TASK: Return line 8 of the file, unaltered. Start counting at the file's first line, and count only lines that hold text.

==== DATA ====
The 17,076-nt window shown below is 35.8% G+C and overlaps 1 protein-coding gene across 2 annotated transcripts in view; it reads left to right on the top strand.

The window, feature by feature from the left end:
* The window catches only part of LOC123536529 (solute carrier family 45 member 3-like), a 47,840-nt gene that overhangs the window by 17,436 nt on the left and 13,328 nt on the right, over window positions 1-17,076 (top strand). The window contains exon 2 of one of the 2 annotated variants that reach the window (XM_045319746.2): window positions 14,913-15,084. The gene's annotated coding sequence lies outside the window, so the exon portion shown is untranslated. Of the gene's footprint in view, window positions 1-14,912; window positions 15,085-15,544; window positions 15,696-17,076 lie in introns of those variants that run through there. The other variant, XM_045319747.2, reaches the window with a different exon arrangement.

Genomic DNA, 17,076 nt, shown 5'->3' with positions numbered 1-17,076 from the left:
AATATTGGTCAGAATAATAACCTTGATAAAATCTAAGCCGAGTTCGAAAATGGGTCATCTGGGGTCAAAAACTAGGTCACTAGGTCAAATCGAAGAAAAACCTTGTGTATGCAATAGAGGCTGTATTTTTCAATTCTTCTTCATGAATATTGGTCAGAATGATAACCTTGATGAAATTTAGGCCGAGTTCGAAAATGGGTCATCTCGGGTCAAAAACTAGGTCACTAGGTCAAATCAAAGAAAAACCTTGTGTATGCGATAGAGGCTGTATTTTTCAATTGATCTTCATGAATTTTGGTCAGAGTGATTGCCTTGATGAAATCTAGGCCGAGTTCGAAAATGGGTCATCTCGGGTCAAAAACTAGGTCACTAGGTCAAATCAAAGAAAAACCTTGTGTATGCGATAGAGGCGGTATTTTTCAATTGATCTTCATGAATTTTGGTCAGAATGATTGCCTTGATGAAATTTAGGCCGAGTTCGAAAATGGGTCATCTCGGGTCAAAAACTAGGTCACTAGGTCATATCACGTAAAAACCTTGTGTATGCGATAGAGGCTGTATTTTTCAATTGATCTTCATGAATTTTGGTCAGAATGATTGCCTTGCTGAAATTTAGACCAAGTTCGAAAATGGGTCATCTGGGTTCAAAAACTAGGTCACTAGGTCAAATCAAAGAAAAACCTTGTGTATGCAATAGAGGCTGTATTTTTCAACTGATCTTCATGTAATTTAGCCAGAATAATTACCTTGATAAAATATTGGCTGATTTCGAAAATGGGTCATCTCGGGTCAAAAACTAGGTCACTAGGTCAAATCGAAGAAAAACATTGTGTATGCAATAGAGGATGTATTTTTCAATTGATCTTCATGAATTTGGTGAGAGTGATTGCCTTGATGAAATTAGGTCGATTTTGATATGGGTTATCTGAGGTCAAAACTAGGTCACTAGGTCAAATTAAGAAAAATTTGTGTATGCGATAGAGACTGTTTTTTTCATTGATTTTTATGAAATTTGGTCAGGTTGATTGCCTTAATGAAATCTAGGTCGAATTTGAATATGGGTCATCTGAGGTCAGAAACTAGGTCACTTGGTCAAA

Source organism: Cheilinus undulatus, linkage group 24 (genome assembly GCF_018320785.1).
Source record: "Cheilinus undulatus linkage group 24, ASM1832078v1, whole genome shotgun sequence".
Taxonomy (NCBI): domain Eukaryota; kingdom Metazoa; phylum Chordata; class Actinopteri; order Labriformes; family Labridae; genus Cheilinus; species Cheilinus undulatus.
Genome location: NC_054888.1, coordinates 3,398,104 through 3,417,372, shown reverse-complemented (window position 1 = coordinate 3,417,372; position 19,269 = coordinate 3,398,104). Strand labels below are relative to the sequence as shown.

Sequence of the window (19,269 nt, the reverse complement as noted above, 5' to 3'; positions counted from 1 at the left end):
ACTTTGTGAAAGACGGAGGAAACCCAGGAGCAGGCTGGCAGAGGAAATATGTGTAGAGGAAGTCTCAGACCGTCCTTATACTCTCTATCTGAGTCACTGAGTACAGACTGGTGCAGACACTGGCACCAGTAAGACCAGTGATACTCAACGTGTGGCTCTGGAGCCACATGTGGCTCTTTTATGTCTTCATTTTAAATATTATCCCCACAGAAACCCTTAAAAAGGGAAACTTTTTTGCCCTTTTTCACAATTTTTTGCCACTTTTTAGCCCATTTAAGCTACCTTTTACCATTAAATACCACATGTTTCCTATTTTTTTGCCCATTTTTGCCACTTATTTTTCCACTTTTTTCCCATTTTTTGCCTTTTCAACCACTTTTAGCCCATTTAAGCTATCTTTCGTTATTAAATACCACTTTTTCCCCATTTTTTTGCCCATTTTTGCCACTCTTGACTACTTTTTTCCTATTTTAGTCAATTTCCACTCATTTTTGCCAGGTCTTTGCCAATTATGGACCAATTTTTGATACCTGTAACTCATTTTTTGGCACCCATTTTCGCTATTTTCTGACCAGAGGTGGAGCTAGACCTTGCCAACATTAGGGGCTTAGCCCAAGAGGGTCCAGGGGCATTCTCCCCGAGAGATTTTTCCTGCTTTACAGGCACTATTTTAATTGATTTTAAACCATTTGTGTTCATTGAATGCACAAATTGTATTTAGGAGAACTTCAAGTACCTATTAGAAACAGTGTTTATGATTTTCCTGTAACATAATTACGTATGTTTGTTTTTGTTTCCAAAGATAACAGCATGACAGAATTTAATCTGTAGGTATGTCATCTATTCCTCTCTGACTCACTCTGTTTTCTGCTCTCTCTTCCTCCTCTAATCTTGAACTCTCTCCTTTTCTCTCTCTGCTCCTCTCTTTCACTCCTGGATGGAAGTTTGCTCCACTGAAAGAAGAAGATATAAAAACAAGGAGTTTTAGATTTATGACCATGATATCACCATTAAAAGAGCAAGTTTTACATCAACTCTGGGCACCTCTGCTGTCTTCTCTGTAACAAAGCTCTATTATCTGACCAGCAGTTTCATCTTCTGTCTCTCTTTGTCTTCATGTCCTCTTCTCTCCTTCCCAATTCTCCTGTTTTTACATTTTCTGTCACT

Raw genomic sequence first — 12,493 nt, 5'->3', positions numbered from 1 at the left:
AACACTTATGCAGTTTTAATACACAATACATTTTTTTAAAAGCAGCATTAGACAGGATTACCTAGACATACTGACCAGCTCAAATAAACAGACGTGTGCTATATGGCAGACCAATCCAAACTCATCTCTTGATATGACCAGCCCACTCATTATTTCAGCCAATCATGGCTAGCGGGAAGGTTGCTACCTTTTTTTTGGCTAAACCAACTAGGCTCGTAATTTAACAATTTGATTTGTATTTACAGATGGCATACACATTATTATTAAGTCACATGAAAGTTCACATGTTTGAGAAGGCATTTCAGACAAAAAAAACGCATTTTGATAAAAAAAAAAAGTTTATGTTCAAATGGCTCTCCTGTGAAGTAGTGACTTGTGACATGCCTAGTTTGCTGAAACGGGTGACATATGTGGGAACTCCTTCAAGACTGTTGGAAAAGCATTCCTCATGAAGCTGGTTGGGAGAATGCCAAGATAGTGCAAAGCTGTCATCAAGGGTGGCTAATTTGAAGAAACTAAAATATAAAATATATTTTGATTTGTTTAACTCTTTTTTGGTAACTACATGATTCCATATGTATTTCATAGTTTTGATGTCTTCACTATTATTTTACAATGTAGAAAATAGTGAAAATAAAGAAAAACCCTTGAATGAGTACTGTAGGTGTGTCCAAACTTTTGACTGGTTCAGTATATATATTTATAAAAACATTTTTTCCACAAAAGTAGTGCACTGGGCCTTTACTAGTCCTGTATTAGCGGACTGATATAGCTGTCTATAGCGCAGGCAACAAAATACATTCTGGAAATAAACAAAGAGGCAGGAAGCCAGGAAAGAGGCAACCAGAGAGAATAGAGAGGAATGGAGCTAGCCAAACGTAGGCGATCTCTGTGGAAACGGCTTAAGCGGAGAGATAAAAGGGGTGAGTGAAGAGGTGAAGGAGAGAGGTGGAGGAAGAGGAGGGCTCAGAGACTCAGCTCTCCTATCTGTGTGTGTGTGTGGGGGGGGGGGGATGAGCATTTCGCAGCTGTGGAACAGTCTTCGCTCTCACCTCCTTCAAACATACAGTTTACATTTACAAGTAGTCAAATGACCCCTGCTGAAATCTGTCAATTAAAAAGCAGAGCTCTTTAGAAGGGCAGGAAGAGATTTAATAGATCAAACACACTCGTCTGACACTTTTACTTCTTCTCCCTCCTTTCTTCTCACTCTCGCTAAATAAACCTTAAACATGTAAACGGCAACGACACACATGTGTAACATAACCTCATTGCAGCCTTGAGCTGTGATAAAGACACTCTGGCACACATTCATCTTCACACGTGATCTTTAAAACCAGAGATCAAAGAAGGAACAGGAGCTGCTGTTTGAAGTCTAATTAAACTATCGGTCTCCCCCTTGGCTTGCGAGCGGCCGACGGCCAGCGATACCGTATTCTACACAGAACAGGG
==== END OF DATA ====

Taxonomy (NCBI): domain Eukaryota; kingdom Metazoa; phylum Chordata; class Actinopteri; order Labriformes; family Labridae; genus Cheilinus; species Cheilinus undulatus.